A teen was enjoying a day at the beach near North Carolina's Cape Hatteras when he was attacked by a shark just 25 feet from the shore.
Last Thursday, Nick Arthur, 16, and his sister were standing in the water jumping over waves when Nick began screaming. He recalled to local outlet WGHP: "I tried lifting my leg up out of the water, and I saw, 'Oh, my God, it’s a 5-foot-long shark attached to my leg.'"
"My hands were bleeding," Nick continued. "There was just lots of blood and sand all mixed together. I couldn't really see what was going on. My fingers were all scratched up because I was trying to pry its mouth open."
His sister swam to get help, and his father returned. They tried hitting the shark repeatedly, but it only let go when Nick's father kicked it in the nose. Nick sustained 40 puncture wounds to his leg but no serious damage.
Nick's story comes just weeks after two fishermen saw a great white shark circling their boat near Ocean City, Maryland. And in May, Ben Kelly, a 26-year-old surfer from a beach community in Santa Cruz, California, died after a great white attacked him. Kelly was the first person to be killed by a shark in Northern California since 2004.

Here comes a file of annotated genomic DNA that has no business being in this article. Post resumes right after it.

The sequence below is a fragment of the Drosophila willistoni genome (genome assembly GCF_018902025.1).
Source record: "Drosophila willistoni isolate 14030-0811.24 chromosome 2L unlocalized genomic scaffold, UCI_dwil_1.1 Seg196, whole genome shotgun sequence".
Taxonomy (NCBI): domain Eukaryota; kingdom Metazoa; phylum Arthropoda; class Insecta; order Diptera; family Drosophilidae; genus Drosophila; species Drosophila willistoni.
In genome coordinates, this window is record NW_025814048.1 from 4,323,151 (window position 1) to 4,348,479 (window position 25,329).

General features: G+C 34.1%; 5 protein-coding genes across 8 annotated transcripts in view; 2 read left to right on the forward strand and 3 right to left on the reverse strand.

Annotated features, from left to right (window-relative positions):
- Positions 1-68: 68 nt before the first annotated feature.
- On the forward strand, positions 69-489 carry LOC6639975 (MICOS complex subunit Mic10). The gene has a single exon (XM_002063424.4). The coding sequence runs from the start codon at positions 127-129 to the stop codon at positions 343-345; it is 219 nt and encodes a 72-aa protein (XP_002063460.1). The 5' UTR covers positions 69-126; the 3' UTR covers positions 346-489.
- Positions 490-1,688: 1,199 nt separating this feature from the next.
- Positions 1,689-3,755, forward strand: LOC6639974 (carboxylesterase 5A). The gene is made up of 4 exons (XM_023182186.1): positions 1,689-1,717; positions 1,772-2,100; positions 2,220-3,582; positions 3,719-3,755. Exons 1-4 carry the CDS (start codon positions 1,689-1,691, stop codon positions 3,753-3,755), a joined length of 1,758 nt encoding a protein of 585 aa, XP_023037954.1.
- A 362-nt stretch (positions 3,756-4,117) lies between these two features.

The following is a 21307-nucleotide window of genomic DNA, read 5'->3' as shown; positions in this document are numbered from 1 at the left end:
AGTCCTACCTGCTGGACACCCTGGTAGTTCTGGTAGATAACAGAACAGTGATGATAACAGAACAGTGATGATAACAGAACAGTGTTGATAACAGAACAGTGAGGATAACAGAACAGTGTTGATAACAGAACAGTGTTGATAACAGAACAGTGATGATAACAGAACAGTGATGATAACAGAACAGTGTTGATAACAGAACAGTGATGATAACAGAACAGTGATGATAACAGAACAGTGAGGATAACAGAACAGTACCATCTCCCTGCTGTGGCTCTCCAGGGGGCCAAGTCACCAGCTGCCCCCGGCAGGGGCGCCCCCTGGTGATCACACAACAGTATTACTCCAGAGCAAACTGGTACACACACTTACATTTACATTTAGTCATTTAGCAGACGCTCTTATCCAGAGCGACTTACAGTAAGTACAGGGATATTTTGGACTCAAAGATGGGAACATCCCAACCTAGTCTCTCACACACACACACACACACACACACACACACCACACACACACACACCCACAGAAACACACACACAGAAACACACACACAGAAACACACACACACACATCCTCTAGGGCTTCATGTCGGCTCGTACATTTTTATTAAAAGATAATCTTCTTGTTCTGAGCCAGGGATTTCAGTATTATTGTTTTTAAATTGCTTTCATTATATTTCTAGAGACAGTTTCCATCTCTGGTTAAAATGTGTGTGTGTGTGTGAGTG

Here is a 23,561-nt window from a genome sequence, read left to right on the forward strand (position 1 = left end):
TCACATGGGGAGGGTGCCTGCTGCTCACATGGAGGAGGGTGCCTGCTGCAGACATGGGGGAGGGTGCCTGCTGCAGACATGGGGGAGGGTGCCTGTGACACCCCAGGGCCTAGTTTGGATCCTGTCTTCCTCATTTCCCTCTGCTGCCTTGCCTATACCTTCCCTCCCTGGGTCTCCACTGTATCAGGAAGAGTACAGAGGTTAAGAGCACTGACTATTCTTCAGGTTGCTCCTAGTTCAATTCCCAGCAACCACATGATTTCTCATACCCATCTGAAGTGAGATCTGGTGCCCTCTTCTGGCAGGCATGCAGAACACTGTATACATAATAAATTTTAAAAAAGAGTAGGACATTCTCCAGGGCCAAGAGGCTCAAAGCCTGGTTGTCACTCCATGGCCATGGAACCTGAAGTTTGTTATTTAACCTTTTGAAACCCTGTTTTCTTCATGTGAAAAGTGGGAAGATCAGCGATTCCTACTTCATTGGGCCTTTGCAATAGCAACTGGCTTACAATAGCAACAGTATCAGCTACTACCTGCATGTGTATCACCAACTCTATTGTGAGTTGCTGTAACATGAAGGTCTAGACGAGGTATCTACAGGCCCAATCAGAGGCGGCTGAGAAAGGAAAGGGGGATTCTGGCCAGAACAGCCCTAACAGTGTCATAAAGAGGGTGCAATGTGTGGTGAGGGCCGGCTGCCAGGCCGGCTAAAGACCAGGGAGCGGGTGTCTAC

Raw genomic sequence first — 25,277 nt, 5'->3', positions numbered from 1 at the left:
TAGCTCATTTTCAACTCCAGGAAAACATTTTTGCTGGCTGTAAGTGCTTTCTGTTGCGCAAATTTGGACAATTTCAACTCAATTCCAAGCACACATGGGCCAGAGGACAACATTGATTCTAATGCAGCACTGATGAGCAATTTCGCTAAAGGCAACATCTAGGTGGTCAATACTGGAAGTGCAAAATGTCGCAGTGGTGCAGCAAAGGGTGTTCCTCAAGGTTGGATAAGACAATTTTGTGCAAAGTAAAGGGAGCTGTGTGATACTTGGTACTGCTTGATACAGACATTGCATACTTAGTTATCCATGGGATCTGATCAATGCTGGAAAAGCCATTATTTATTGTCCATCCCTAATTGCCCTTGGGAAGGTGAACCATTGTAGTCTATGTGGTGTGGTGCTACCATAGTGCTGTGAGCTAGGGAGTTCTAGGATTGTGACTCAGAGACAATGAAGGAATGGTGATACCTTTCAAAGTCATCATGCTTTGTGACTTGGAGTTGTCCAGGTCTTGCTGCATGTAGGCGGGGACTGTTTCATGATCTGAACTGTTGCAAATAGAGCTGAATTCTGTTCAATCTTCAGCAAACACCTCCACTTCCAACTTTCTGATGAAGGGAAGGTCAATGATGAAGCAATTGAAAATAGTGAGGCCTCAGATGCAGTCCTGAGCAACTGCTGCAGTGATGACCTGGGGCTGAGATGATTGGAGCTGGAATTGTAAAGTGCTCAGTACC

That said, NBC's Kerry Sanders said Monday that fewer shark attacks have been reported this year likely because of beach closures due to the coronavirus pandemic. There are usually around 80 shark attacks every year; so far, there have been 18 documented shark bites reported worldwide with at least seven in the U.S.
"The odds (of a shark attack), I always say, are really, really, really low," Joel Fodrie, an associate professor at the Institute of Marine Sciences at the University of North Carolina at Chapel Hill, told TODAY.
But that doesn't mean you shouldn't worry about sharks during your next beach day. One precaution you should always take is to be within range of someone who can assist you when you're in the water, Sanders reported.
As Nick explained it, "No one thinks it's gonna happen to them until it happens to them."